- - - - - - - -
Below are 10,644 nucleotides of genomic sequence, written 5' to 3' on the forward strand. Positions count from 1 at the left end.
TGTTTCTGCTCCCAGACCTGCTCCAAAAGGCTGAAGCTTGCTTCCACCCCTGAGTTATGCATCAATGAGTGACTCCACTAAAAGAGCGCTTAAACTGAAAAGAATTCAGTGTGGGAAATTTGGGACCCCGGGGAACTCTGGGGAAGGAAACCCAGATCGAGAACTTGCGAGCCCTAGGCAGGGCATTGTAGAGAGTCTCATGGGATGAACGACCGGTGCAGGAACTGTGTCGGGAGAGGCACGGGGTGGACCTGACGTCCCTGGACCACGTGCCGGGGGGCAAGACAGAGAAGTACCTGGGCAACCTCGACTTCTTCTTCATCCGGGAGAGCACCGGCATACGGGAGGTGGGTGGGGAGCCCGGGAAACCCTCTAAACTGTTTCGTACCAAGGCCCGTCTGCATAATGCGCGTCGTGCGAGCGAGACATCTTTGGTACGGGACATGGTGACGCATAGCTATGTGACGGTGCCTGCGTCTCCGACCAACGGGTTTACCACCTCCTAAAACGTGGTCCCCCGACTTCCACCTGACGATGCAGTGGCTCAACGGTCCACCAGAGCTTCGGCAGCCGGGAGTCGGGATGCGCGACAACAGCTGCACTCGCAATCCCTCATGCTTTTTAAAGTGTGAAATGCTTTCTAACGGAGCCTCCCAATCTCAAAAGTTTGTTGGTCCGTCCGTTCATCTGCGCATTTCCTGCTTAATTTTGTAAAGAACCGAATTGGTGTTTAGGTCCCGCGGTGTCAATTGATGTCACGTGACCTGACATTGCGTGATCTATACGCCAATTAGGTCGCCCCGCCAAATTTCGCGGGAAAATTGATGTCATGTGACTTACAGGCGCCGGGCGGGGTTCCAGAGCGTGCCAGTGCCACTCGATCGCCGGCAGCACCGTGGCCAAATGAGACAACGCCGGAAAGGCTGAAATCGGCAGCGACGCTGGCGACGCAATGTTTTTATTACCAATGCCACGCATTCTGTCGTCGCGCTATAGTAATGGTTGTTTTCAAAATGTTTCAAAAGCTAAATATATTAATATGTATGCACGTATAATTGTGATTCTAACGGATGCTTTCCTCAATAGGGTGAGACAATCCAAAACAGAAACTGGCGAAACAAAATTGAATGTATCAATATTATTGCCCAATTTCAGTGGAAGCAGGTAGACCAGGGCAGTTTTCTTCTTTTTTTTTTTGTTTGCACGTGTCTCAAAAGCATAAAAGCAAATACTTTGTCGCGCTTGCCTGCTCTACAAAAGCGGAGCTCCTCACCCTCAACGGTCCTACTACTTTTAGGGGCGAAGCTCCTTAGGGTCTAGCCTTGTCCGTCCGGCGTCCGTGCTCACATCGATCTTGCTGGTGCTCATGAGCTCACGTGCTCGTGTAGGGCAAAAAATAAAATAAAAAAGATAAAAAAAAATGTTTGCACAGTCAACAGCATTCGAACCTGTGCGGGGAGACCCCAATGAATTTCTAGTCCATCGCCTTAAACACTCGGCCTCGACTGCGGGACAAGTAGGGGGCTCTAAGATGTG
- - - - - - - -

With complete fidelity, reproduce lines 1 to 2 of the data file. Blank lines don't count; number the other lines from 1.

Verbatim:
Below are 10,644 nucleotides of genomic sequence, written 5' to 3' on the forward strand. Positions count from 1 at the left end.
TGTTTCTGCTCCCAGACCTGCTCCAAAAGGCTGAAGCTTGCTTCCACCCCTGAGTTATGCATCAATGAGTGACTCCACTAAAAGAGCGCTTAAACTGAAAAGAATTCAGTGTGGGAAATTTGGGACCCCGGGGAACTCTGGGGAAGGAAACCCAGATCGAGAACTTGCGAGCCCTAGGCAGGGCATTGTAGAGAGTCTCATGGGATGAACGACCGGTGCAGGAACTGTGTCGGGAGAGGCACGGGGTGGACCTGACGTCCCTGGACCACGTGCCGGGGGGCAAGACAGAGAAGTACCTGGGCAACCTCGACTTCTTCTTCATCCGGGAGAGCACCGGCATACGGGAGGTGGGTGGGGAGCCCGGGAAACCCTCTAAACTGTTTCGTACCAAGGCCCGTCTGCATAATGCGCGTCGTGCGAGCGAGACATCTTTGGTACGGGACATGGTGACGCATAGCTATGTGACGGTGCCTGCGTCTCCGACCAACGGGTTTACCACCTCCTAAAACGTGGTCCCCCGACTTCCACCTGACGATGCAGTGGCTCAACGGTCCACCAGAGCTTCGGCAGCCGGGAGTCGGGATGCGCGACAACAGCTGCACTCGCAATCCCTCATGCTTTTTAAAGTGTGAAATGCTTTCTAACGGAGCCTCCCAATCTCAAAAGTTTGTTGGTCCGTCCGTTCATCTGCGCATTTCCTGCTTAATTTTGTAAAGAACCGAATTGGTGTTTAGGTCCCGCGGTGTCAATTGATGTCACGTGACCTGACATTGCGTGATCTATACGCCAATTAGGTCGCCCCGCCAAATTTCGCGGGAAAATTGATGTCATGTGACTTACAGGCGCCGGGCGGGGTTCCAGAGCGTGCCAGTGCCACTCGATCGCCGGCAGCACCGTGGCCAAATGAGACAACGCCGGAAAGGCTGAAATCGGCAGCGACGCTGGCGACGCAATGTTTTTATTACCAATGCCACGCATTCTGTCGTCGCGCTATAGTAATGGTTGTTTTCAAAATGTTTCAAAAGCTAAATATATTAATATGTATGCACGTATAATTGTGATTCTAACGGATGCTTTCCTCAATAGGGTGAGACAATCCAAAACAGAAACTGGCGAAACAAAATTGAATGTATCAATATTATTGCCCAATTTCAGTGGAAGCAGGTAGACCAGGGCAGTTTTCTTCTTTTTTTTTTTGTTTGCACGTGTCTCAAAAGCATAAAAGCAAATACTTTGTCGCGCTTGCCTGCTCTACAAAAGCGGAGCTCCTCACCCTCAACGGTCCTACTACTTTTAGGGGCGAAGCTCCTTAGGGTCTAGCCTTGTCCGTCCGGCGTCCGTGCTCACATCGATCTTGCTGGTGCTCATGAGCTCACGTGCTCGTGTAGGGCAAAAAATAAAATAAAAAAGATAAAAAAAAATGTTTGCACAGTCAACAGCATTCGAACCTGTGCGGGGAGACCCCAATGAATTTCTAGTCCATCGCCTTAAACACTCGGCCTCGACTGCGGGACAAGTAGGGGGCTCTAAGATGTG